NEW YORK (June 23, 2018) — The Human Rights Foundation (HRF) condemns the Saudi Arabian government for the ongoing crackdown on women's rights activists. The arrests started on May 15, just a few weeks before the country's infamous driving ban is scheduled to end on June 24. The arrested activists are women and men who were actively involved in the campaign to end the ban, including Loujain al-Hathloul, Eman al-Nafjan, Aziza al-Yousef, Aisha al-Manea, Nouf Abdulaziz, Mayya al-Zahrani, Hessah al-Sheikh, Ibrahim al-Mudaimigh, and Mohammad al-Rabea. The detainees have been wrongfully accused of "treason" and "undermining national security."
"Saudi activists have been fighting to end the driving ban for decades and they succeeded. Now that the change is about to take place, Crown Prince Mohammed bin Salman is trying to discredit their work and disempower activists in an effort to curb future calls for reform," said Celine Assaf Boustani, HRF’s international legal associate who specializes in the MENA region. "Now more than ever, Saudi activists need all of the support they can get so they can continue their fight for freedom."
The activists were arrested in several waves. Last month, four of them, including Aisha al-Manea and Hessah al-Sheikh were released a week after they were arrested. Earlier this month, eight activists – out of a group of 17 – were temporarily released but the charges against them were not dropped. The remaining nine activists are still being held behind bars. The Public Prosecution of Saudi Arabia stated on June 2 that the 17 activists allegedly admitted that they "communicated and cooperated with individuals and organizations hostile to the Kingdom," "recruited persons in a sensitive government entity to obtain confidential information and official documents to harm the higher interests of the Kingdom," and "provided financial and moral support to hostile elements abroad." Following this statement, two more women – Nouf Abdelaziz and Mayaa al-Zahrani – were arrested for expressing solidarity with those that had been detained.
On September 26, Saudi Arabia’s king signed a royal decree that grants women the right to drive. Saudi Arabia was the last country in the world to enforce a ban on women drivers. The regime called the decision "historic," and the move won the Saudi crown prince much acclaim. However, that same day, the Saudi government made phone calls to several activists who advocated against the ban warning them not to speak to the press or provide commentary on social media.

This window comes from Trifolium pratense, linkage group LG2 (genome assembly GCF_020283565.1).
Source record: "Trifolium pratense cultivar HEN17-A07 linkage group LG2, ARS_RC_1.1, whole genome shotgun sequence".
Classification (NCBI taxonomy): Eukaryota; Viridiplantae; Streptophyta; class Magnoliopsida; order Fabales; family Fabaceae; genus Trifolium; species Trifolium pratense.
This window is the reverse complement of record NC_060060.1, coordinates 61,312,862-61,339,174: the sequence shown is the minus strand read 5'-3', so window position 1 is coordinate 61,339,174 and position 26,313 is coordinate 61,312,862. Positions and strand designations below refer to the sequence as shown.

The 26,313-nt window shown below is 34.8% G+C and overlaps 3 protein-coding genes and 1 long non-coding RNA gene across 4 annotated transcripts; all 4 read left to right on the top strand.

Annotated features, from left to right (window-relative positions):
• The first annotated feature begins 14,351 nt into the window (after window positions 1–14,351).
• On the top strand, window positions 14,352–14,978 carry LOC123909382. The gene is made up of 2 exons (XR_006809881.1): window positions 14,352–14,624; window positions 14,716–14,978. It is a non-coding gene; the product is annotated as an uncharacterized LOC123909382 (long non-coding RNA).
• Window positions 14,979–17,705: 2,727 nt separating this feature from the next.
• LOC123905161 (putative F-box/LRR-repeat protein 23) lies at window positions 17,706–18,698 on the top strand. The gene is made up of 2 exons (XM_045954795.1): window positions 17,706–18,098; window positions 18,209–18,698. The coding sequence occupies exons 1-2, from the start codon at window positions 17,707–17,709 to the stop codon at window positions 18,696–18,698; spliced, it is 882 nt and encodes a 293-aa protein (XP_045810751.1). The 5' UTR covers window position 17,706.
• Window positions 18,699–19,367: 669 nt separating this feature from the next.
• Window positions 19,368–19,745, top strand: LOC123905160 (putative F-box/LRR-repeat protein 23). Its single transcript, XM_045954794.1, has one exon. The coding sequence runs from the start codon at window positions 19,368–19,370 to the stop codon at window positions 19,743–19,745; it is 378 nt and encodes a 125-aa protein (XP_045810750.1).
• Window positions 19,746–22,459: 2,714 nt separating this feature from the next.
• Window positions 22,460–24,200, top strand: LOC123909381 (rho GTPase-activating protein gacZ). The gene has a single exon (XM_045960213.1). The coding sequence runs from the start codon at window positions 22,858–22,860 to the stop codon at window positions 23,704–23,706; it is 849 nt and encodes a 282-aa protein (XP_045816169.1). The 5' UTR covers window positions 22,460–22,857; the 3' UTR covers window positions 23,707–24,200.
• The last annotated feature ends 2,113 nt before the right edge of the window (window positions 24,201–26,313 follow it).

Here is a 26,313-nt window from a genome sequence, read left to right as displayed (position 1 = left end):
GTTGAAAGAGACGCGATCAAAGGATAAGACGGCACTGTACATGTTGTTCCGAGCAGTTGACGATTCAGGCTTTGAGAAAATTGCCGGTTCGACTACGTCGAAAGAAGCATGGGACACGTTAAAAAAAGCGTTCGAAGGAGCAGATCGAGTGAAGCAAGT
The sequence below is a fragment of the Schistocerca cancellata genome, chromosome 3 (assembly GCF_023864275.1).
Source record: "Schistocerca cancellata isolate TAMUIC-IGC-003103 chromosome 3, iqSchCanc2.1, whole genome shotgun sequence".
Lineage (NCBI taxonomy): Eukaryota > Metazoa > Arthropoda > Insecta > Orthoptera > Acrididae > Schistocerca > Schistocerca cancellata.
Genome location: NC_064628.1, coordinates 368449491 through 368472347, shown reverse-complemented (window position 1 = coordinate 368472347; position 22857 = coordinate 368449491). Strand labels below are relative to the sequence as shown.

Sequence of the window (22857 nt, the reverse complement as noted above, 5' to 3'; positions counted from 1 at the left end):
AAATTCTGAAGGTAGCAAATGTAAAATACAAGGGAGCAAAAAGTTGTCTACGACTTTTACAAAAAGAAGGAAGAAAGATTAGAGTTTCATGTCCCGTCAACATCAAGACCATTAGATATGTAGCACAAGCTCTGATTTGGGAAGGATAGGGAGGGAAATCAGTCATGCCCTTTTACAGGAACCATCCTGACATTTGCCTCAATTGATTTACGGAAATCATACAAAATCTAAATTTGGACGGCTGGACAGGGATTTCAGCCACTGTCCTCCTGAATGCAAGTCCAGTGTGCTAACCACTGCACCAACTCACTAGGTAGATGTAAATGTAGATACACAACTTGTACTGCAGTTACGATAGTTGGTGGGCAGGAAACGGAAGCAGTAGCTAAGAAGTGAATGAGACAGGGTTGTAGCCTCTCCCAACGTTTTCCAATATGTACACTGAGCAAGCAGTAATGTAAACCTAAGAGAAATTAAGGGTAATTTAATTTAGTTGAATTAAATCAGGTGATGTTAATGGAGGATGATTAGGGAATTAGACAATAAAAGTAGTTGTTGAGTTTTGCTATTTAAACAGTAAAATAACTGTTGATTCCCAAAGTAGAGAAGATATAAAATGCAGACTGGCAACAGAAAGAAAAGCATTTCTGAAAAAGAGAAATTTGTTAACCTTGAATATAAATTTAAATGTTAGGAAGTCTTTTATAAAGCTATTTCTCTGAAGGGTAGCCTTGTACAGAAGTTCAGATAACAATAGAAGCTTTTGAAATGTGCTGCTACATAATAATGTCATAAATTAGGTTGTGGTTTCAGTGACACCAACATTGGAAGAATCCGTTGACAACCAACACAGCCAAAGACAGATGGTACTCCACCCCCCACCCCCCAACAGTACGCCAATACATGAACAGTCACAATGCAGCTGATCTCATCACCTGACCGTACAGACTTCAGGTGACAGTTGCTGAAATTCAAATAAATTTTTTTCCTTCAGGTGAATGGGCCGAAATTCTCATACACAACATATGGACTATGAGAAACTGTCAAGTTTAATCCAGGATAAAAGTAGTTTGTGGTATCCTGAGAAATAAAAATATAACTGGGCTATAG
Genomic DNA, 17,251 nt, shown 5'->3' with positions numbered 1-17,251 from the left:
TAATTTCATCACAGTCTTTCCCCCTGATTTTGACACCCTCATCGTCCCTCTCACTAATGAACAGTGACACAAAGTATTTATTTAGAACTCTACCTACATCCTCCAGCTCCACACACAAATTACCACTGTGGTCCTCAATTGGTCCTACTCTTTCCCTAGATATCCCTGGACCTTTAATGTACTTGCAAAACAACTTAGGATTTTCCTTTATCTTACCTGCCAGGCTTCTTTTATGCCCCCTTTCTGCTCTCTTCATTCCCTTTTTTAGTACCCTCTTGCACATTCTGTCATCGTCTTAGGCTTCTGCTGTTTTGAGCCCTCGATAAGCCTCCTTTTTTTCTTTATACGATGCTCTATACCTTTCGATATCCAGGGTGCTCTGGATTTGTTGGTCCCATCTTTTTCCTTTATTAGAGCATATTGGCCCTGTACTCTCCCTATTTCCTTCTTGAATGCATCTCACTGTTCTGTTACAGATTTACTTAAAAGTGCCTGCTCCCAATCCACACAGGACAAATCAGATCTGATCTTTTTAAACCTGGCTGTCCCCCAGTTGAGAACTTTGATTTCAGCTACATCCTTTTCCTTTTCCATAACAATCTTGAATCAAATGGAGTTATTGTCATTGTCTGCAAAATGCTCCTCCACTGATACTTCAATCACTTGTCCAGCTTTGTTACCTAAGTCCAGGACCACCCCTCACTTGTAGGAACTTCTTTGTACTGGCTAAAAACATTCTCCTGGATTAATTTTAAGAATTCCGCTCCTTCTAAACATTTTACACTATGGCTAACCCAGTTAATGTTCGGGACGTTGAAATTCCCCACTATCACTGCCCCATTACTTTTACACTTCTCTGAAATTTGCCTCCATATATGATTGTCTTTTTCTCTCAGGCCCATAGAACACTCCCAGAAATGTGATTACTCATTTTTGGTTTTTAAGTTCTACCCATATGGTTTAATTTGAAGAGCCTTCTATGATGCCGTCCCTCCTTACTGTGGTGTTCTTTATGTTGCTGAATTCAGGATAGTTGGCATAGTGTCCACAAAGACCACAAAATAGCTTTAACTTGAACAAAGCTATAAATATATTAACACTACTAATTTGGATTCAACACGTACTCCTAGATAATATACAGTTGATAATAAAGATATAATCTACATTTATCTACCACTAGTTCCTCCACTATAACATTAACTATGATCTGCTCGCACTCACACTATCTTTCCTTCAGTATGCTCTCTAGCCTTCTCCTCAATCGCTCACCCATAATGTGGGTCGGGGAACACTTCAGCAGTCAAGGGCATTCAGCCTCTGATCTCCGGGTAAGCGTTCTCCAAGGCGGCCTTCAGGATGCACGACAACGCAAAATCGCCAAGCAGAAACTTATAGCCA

The decision to lift the driving ban has been viewed as being a part of the crown prince's Vision 2030 reforms. In reality, the decree was a victory for courageous activists like Oslo Freedom Forum speaker Manal al-Sharif, leader of the Women2Drive campaign, as well as the recently arrested activists, including those who spent decades pressuring the Saudi government to change its policy.
During the recent wave of arrests, al-Sharif stated that she also received fresh death threats. In a conversation with HRF, she stated: "I've always dreamt of the day that I would finally be able to drive in my country, and fulfill my promise to my son that on this day, I will be there with him to take him for a ride. I did not realize how much I had to sacrifice for this day to come. Today, I am miles away from home and I won’t be there to live the change."
On June 24, al-Sharif is launching a campaign called #Miles4Freedom to call for the release of the imprisoned activists and to end the male guardianship system. Her goal is to galvanize women from all over the world to drive and dedicate the number of miles that they have driven to the campaign’s website. Instead of gathering signatures, the campaign will send the total number of miles collected to the king and the crown prince of Saudi Arabia in an open petition. The first goal of the campaign is to reach 1,000,000 miles.
HRF awarded al-Sharif the 2012 Václav Havel International Prize for Creative Dissent and has invited her to speak in Norway and San Francisco. In her Havel Prize acceptance speech, she explained how individual actions can spark broader change, and concluded with, “The rain starts with a single drop.”
The Human Rights Foundation (HRF) is a nonpartisan nonprofit organization that promotes and protects human rights globally, with a focus on closed societies.
Condemn the Saudi regime's crackdown on women’s rights activists.